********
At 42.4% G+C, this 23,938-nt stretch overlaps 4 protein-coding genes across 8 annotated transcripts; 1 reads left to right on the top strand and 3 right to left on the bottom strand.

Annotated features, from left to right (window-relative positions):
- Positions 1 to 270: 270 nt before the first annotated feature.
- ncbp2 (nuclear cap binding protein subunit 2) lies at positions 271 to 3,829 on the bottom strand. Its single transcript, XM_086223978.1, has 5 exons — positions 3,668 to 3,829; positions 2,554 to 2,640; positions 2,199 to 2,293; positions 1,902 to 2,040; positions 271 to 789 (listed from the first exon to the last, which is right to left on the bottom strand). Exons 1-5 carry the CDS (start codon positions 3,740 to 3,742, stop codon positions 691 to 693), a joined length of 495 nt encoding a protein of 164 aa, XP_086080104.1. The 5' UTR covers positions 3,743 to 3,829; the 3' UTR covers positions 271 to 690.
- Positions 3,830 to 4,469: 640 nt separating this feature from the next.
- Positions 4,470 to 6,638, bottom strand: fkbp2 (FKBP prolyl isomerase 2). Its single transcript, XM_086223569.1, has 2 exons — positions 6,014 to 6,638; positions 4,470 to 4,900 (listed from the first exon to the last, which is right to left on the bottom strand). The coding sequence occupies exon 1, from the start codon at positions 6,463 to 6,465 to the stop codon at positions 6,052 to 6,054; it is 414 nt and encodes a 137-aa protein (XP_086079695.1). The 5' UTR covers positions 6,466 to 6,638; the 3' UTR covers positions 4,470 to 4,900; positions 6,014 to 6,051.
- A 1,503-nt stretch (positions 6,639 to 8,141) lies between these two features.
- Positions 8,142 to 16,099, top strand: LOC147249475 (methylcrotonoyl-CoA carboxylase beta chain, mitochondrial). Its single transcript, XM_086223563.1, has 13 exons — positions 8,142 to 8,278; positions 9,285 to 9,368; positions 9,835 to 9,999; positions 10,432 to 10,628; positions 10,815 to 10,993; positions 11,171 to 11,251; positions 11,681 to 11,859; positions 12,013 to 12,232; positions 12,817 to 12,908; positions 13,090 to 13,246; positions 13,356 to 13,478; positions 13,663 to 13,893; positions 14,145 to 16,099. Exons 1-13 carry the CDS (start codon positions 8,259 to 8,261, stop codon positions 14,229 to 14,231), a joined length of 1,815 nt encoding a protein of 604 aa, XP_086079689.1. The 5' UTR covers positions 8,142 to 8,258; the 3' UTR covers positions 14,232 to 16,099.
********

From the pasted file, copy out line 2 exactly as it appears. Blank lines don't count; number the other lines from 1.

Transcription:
Annotated features, from left to right (window-relative positions):